The world has a complexity problem. We have been able to record and share information so efficiently that the pipeline of data seems to be limitlessly expansive. Take a building, for example. The modern office has information about its occupants from sensors in the building, granular data documenting every electrical circuit and water pipe, and real time metrics about the changing marketplace for its space. This data is valuable, of course, but is becoming so comprehensive that finding a grain of insight in a mountain of data can be a superhuman task.

Luckily, where technology has burdened us with this crush of info, it will ultimately be our savior. A recent revolution has come to computer science that is set to help us understand the world like never before. We now have computer code that doesn’t need us to tell it how to interpret data. Instead, these programs use a process called machine learning that identifies correlations and then writes code for another program that can then analyse data in a way that will produce a desired result.

The process itself is not new, testing hypotheses is part of what makes us human. Over the years we have refined the process into scientific method, a standard way of experimenting that is easily repeatable. It is, instead, the newfound scalability of the process that is truly revolutionary. Pedro Domingos is a professor of computer science at University of Washington and he wrote one of the definitive books on machine learning called The Master Algorithm. He explained the change happening in data science like this: “Machine learning is the scientific method on steroids. IT follows the same process of generating, testing, and discarding or refining hypotheses. But while a scientist may spend his or her whole life coming up with and testing a few hundred hypotheses, a machine-learning system can do the same in a faction of a second. Machine learning automates discovery.”

If Pedro is correct it means that we will be discovering insights at a pace like never before. This will bring on profounds changes in every aspect of our lives including how we work. It especially impacts the built world due to the large amounts of data that it already produces and the semi-permanence of any decisions made.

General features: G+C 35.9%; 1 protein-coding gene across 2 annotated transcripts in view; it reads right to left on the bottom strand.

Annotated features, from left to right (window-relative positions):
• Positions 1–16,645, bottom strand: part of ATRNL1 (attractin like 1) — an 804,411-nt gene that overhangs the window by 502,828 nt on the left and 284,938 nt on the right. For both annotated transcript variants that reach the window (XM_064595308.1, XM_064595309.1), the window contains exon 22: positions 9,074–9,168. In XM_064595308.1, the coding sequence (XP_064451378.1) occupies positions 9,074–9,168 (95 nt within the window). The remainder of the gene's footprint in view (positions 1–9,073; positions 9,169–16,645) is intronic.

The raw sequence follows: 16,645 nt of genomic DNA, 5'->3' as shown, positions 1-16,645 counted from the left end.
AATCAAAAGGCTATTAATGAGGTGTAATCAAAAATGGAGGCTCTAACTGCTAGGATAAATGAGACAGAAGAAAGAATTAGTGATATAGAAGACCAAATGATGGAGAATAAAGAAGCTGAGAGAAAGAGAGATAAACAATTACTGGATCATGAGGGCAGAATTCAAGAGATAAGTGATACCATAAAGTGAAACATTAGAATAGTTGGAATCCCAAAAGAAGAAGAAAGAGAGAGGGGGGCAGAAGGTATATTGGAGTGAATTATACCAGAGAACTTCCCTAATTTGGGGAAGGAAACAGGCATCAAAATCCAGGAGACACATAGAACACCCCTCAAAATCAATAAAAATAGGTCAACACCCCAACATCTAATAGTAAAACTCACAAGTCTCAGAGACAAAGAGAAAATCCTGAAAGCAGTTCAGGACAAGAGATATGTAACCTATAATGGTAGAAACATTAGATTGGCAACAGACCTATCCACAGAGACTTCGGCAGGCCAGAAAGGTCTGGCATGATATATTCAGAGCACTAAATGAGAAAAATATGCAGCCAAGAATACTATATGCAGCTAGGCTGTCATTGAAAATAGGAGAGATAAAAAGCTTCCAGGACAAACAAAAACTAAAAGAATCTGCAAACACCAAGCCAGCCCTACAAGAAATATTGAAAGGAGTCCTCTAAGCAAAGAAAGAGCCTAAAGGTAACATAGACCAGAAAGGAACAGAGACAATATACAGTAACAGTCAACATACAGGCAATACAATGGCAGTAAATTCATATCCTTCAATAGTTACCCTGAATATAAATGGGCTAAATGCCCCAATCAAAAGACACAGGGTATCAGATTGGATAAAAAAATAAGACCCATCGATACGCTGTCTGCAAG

We are exploring the way that computing and technology is changing the way we interact with and monetize physical space at our next CRE.tech LIVE seminar on Oct. 9th in NYC called The Future of Work. We have brought together the technologists themselves to examine how every aspect of a modern workplace is being reexamined and redesigned using the new-found wisdom that technology provides.

The technological changes truly are impacting every aspect of our workplaces. From how we we organize and analyse our IoT data, as Jon Bolen from ENTOUCH will talk about, to how to automate back-end processes as we will hear from Michael Mullin of IBS. For those with large portfolios, Diane Vrkic from Waypoint will explain how new real time data and collaboration tools will change the way we understand commercial real estate assets.

How we work will be examined as well. We will hear JLL’s head of technology promotion Pushpa Gowda chat with Russell Olsen, facilities management consultant and adjunct professor at Pratt University. When I talked with Pushpa about what she sees as some of the big shifts in the way people work she told me, “With on-demand labor working alongside full time employees and as Baby Boomers retire, the war for talent has pushed workplace strategy to the forefront. Instead of just cutting costs, companies need workplaces that attract and retain talent, and inspire high performance.” Also, Glenn Hicks from iOffice will take a deep dive into embracing the digital workplace by examining how the conference room is emblematic of the digital decisions that need to be made in our workspaces.

Everything stems from design, especially when it comes to large buildings that can not be easily altered. Enabling connected spaces for innovative thinking and making has become a central concern of architects, designers, and entrepreneurs. To talk about what the future of the workplace will look like we have invited Diana Darling, Publisher of the The Architect’s Newspaper and Rachel Casanova, R/GA’s Managing Director, Connected Space. R/GA is at the forefront, collaborating with architects to craft these tech-heavy yet human-centric workspaces spaces.

We hope you will join us on Monday, Oct. 9th at 7:30AM in New York City when we kick off New York Real Estate Tech Week at this special Future of Work seminar.

Franco Faraudo

Franco FaraudoFranco Faraudo has an MBA in entrepreneurship and works as a real estate agent and property manager. He has been involved in both commercial and residential real estate as an agent and investor. He writes about start-ups and their role in modern cultural and societal trends. He is co-founder and chief content officer of propmodo.com.